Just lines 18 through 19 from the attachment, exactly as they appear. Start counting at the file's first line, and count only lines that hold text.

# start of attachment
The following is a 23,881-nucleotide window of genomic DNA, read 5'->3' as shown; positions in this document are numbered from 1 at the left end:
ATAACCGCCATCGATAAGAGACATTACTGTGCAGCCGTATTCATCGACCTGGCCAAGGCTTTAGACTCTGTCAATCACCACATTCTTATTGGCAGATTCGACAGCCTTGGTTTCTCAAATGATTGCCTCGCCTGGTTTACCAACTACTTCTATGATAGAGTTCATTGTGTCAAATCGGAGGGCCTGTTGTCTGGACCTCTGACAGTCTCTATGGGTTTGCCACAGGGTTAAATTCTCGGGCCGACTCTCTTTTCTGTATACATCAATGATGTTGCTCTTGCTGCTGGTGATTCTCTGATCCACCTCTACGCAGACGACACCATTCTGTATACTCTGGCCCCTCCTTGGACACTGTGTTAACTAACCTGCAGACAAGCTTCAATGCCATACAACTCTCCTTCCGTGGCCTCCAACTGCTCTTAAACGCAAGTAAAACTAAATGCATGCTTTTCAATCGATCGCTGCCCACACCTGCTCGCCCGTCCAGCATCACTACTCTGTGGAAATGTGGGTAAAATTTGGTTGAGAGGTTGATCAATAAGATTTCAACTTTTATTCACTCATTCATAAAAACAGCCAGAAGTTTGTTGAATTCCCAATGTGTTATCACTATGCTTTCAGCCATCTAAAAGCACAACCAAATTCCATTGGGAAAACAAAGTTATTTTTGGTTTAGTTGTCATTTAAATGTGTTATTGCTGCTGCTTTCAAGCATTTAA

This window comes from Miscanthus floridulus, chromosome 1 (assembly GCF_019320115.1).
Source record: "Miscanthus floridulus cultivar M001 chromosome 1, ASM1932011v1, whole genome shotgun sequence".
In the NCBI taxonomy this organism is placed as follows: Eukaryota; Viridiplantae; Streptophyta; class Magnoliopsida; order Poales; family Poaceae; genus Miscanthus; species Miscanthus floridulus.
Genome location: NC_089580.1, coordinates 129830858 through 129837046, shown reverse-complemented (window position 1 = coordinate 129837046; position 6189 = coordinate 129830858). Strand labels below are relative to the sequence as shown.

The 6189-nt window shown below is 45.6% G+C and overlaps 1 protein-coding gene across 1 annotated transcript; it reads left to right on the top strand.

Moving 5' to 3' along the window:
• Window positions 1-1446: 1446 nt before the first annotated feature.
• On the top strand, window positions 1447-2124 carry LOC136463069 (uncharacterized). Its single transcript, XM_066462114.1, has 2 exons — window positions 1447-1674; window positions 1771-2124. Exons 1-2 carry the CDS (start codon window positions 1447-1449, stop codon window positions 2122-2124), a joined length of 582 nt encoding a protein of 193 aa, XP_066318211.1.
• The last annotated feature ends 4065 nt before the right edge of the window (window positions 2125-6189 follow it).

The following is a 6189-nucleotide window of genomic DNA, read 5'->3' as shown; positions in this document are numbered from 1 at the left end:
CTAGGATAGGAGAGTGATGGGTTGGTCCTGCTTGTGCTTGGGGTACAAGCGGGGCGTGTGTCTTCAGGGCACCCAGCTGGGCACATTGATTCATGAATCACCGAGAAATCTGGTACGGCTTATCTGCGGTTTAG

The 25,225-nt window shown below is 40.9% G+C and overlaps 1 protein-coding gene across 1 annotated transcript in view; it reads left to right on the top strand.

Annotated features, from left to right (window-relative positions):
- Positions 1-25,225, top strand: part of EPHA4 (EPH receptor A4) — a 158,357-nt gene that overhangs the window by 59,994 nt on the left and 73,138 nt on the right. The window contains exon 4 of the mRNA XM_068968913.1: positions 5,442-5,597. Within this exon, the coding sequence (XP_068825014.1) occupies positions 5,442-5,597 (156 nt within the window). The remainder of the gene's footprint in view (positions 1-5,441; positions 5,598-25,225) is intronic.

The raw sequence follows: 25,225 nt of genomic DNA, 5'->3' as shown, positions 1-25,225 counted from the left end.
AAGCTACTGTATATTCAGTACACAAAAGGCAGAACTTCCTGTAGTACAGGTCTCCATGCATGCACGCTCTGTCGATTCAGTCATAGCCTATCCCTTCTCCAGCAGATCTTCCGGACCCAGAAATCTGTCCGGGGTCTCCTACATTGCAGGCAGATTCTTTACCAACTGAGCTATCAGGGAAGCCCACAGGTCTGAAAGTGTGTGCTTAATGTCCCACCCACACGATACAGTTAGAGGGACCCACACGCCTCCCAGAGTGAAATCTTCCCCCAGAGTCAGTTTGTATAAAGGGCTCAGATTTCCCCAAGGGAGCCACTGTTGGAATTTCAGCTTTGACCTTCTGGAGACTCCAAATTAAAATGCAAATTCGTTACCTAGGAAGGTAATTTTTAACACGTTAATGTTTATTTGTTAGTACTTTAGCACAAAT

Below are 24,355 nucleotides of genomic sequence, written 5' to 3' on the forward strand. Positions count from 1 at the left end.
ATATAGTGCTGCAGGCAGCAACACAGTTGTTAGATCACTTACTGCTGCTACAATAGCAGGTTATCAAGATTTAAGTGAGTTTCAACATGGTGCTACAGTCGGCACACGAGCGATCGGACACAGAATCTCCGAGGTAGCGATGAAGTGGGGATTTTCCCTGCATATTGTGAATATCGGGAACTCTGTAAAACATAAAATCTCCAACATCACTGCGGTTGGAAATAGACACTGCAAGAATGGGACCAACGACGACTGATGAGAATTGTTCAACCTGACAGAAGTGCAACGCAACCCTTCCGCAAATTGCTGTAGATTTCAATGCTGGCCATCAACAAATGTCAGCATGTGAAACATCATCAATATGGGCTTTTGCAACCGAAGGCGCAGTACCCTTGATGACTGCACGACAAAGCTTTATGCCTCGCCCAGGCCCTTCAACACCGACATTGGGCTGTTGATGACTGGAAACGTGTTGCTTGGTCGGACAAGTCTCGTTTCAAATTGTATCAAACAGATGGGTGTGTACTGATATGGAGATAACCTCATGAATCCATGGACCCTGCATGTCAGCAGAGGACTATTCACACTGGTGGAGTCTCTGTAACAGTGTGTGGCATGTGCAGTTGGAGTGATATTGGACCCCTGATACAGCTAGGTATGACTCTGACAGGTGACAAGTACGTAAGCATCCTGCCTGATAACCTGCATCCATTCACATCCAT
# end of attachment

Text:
AAGCTACTGTATATTCAGTACACAAAAGGCAGAACTTCCTGTAGTACAGGTCTCCATGCATGCACGCTCTGTCGATTCAGTCATAGCCTATCCCTTCTCCAGCAGATCTTCCGGACCCAGAAATCTGTCCGGGGTCTCCTACATTGCAGGCAGATTCTTTACCAACTGAGCTATCAGGGAAGCCCACAGGTCTGAAAGTGTGTGCTTAATGTCCCACCCACACGATACAGTTAGAGGGACCCACACGCCTCCCAGAGTGAAATCTTCCCCCAGAGTCAGTTTGTATAAAGGGCTCAGATTTCCCCAAGGGAGCCACTGTTGGAATTTCAGCTTTGACCTTCTGGAGACTCCAAATTAAAATGCAAATTCGTTACCTAGGAAGGTAATTTTTAACACGTTAATGTTTATTTGTTAGTACTTTAGCACAAAT

Below are 24,355 nucleotides of genomic sequence, written 5' to 3' on the forward strand. Positions count from 1 at the left end.